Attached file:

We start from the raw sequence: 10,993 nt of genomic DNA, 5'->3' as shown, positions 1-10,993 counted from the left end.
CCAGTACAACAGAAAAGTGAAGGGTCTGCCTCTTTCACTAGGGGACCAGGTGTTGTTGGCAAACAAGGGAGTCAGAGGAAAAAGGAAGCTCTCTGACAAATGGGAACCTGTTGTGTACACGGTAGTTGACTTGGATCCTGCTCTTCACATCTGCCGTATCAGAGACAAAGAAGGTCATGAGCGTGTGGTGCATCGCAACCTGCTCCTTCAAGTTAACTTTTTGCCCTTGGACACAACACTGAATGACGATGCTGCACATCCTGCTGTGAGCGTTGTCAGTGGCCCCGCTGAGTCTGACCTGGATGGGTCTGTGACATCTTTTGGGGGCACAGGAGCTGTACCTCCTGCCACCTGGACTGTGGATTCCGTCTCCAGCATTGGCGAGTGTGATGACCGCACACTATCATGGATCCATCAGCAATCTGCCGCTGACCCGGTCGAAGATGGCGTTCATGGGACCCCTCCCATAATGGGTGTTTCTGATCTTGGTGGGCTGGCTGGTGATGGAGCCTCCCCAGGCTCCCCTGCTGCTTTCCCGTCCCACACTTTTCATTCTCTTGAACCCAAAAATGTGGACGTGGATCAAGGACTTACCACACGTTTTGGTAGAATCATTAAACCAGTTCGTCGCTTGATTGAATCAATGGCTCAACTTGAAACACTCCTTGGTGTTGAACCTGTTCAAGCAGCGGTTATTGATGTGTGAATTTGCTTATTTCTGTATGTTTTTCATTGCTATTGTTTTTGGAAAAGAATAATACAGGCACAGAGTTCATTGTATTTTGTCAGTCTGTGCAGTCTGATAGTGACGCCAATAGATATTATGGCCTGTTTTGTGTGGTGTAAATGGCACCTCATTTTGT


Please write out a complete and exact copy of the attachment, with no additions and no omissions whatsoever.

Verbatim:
We start from the raw sequence: 10,993 nt of genomic DNA, 5'->3' as shown, positions 1-10,993 counted from the left end.
CCAGTACAACAGAAAAGTGAAGGGTCTGCCTCTTTCACTAGGGGACCAGGTGTTGTTGGCAAACAAGGGAGTCAGAGGAAAAAGGAAGCTCTCTGACAAATGGGAACCTGTTGTGTACACGGTAGTTGACTTGGATCCTGCTCTTCACATCTGCCGTATCAGAGACAAAGAAGGTCATGAGCGTGTGGTGCATCGCAACCTGCTCCTTCAAGTTAACTTTTTGCCCTTGGACACAACACTGAATGACGATGCTGCACATCCTGCTGTGAGCGTTGTCAGTGGCCCCGCTGAGTCTGACCTGGATGGGTCTGTGACATCTTTTGGGGGCACAGGAGCTGTACCTCCTGCCACCTGGACTGTGGATTCCGTCTCCAGCATTGGCGAGTGTGATGACCGCACACTATCATGGATCCATCAGCAATCTGCCGCTGACCCGGTCGAAGATGGCGTTCATGGGACCCCTCCCATAATGGGTGTTTCTGATCTTGGTGGGCTGGCTGGTGATGGAGCCTCCCCAGGCTCCCCTGCTGCTTTCCCGTCCCACACTTTTCATTCTCTTGAACCCAAAAATGTGGACGTGGATCAAGGACTTACCACACGTTTTGGTAGAATCATTAAACCAGTTCGTCGCTTGATTGAATCAATGGCTCAACTTGAAACACTCCTTGGTGTTGAACCTGTTCAAGCAGCGGTTATTGATGTGTGAATTTGCTTATTTCTGTATGTTTTTCATTGCTATTGTTTTTGGAAAAGAATAATACAGGCACAGAGTTCATTGTATTTTGTCAGTCTGTGCAGTCTGATAGTGACGCCAATAGATATTATGGCCTGTTTTGTGTGGTGTAAATGGCACCTCATTTTGT